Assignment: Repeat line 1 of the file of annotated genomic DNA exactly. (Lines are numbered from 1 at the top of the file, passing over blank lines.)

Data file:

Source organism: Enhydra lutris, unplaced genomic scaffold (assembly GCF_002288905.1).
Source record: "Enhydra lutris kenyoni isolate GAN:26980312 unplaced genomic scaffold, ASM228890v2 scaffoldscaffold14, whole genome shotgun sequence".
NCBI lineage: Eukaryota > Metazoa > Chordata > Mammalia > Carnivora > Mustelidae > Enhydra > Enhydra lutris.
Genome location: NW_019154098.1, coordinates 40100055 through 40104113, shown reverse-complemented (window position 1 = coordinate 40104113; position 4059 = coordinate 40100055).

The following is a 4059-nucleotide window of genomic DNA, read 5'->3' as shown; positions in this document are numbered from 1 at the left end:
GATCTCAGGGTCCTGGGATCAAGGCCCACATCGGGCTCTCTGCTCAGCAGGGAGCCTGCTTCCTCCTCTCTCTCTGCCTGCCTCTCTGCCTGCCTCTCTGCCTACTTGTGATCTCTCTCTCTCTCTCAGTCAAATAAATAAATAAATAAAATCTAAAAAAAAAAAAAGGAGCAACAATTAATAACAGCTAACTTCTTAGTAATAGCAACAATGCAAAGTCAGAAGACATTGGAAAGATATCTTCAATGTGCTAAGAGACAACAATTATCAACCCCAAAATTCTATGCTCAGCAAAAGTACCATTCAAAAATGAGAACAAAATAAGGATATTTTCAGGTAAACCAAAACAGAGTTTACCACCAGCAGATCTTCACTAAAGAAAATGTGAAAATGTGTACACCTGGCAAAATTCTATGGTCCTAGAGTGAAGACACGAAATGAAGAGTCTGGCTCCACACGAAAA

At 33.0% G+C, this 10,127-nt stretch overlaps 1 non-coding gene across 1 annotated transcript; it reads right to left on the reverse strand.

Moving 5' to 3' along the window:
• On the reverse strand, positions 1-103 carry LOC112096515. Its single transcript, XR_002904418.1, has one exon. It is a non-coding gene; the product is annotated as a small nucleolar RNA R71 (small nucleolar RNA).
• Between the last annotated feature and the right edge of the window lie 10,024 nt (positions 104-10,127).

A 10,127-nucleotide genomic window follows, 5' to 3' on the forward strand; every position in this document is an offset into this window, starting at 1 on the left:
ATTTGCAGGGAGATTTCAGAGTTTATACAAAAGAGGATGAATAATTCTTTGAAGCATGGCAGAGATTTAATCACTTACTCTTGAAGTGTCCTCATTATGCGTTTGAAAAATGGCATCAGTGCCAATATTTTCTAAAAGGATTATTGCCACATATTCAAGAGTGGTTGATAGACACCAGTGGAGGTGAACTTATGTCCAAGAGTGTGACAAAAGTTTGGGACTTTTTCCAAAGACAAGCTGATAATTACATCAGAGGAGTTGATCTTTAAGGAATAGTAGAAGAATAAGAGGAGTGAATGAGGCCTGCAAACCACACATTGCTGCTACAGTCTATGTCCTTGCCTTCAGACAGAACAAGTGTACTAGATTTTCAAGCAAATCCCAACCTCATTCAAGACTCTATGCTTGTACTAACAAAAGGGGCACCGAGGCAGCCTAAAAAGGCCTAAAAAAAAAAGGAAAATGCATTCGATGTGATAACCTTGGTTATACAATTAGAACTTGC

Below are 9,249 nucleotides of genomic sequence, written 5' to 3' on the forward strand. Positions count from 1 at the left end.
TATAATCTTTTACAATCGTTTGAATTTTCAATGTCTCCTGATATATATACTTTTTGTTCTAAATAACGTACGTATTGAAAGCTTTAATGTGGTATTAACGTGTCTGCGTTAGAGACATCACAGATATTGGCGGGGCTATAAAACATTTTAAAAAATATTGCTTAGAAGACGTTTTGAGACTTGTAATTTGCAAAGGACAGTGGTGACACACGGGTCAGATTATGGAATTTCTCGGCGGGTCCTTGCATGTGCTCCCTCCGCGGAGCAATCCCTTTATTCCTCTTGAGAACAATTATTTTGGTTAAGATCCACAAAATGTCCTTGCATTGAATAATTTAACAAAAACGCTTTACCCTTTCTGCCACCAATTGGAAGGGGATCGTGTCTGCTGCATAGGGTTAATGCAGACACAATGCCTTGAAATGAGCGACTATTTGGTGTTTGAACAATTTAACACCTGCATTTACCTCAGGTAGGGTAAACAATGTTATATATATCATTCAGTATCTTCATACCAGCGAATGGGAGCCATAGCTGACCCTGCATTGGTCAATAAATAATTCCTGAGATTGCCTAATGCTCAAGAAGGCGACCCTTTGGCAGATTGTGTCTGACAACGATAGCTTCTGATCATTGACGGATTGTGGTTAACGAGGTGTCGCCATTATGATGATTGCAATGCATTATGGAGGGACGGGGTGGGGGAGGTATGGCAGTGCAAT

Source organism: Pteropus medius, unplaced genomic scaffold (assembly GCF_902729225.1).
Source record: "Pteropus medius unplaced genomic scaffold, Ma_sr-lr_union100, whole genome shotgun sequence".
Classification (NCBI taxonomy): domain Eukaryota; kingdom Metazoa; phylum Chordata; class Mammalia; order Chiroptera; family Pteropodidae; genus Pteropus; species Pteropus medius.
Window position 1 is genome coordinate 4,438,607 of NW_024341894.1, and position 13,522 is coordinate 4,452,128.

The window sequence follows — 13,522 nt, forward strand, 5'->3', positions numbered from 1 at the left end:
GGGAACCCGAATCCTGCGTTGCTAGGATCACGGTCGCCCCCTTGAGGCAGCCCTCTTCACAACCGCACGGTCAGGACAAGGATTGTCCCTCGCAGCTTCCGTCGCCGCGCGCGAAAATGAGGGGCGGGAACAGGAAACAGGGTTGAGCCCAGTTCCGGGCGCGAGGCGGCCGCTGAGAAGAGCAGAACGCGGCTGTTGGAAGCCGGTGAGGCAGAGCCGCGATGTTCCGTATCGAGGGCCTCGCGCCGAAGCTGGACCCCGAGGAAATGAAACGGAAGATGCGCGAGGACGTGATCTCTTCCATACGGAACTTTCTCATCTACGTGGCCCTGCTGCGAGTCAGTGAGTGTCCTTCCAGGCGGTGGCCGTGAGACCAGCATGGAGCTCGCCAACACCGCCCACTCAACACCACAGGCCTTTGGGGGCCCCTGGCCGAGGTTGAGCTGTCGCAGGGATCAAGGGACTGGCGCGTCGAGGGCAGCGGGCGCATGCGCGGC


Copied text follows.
Source organism: Enhydra lutris, unplaced genomic scaffold (assembly GCF_002288905.1).